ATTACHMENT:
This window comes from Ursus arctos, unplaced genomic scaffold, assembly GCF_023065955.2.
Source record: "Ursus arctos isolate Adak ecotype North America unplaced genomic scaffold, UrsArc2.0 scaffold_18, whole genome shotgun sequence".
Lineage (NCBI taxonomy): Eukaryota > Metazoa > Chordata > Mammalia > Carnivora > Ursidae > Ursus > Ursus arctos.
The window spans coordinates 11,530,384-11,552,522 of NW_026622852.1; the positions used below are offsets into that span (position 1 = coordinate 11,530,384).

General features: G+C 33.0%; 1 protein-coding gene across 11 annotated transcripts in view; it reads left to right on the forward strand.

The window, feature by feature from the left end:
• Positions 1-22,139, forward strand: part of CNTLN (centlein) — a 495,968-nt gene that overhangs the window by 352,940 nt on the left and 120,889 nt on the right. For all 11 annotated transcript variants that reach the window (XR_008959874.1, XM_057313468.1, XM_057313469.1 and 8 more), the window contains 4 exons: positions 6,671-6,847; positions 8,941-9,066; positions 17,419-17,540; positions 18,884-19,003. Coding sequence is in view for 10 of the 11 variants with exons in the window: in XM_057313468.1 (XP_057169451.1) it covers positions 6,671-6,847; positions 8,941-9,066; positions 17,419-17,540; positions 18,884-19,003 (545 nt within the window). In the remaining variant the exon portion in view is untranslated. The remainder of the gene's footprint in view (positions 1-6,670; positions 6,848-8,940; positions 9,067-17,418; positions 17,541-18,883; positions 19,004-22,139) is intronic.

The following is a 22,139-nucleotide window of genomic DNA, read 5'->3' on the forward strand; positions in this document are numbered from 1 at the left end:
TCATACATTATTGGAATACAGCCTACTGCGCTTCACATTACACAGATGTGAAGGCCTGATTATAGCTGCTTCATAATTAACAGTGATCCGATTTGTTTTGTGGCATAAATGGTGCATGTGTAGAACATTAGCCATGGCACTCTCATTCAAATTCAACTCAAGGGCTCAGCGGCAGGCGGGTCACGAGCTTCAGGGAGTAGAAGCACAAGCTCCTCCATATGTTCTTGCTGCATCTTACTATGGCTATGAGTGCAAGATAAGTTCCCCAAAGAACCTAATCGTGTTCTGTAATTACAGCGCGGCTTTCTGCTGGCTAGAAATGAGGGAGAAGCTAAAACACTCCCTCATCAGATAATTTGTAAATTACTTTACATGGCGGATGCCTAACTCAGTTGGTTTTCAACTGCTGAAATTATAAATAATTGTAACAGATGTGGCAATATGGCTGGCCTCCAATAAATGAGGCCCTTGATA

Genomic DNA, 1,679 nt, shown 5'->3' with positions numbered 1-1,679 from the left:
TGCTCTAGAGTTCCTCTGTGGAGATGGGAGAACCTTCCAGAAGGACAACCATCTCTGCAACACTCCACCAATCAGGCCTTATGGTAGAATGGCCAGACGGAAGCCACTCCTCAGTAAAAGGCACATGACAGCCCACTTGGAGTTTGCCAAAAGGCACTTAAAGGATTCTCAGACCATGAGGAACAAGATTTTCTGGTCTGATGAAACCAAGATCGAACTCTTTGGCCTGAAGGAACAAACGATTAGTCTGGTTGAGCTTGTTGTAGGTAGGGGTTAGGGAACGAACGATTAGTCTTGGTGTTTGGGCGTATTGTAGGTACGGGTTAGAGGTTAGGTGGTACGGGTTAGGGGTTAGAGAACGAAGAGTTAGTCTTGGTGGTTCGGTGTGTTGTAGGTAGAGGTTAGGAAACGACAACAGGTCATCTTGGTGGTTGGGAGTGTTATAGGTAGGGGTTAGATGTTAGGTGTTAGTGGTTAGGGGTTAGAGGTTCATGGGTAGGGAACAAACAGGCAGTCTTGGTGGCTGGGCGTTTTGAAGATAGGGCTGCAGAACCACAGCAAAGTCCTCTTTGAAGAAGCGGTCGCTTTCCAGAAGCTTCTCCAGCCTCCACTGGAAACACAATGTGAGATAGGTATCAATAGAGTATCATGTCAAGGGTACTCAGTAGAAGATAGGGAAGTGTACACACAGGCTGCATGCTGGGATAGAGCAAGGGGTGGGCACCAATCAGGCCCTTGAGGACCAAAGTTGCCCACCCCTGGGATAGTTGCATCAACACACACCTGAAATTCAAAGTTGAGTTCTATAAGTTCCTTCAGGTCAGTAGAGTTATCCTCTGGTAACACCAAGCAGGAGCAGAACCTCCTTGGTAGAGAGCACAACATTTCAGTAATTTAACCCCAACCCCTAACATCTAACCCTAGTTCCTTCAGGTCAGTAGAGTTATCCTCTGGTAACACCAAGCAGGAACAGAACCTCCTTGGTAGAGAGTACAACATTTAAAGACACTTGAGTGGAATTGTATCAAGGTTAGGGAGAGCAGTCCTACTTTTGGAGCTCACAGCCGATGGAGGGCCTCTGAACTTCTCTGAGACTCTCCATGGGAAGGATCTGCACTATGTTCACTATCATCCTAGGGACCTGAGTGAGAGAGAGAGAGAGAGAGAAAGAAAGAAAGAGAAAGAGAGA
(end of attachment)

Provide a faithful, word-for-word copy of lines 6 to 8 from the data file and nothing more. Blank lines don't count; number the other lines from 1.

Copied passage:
The window, feature by feature from the left end:
• Positions 1-22,139, forward strand: part of CNTLN (centlein) — a 495,968-nt gene that overhangs the window by 352,940 nt on the left and 120,889 nt on the right. For all 11 annotated transcript variants that reach the window (XR_008959874.1, XM_057313468.1, XM_057313469.1 and 8 more), the window contains 4 exons: positions 6,671-6,847; positions 8,941-9,066; positions 17,419-17,540; positions 18,884-19,003. Coding sequence is in view for 10 of the 11 variants with exons in the window: in XM_057313468.1 (XP_057169451.1) it covers positions 6,671-6,847; positions 8,941-9,066; positions 17,419-17,540; positions 18,884-19,003 (545 nt within the window). In the remaining variant the exon portion in view is untranslated. The remainder of the gene's footprint in view (positions 1-6,670; positions 6,848-8,940; positions 9,067-17,418; positions 17,541-18,883; positions 19,004-22,139) is intronic.

The following is a 22,139-nucleotide window of genomic DNA, read 5'->3' on the forward strand; positions in this document are numbered from 1 at the left end: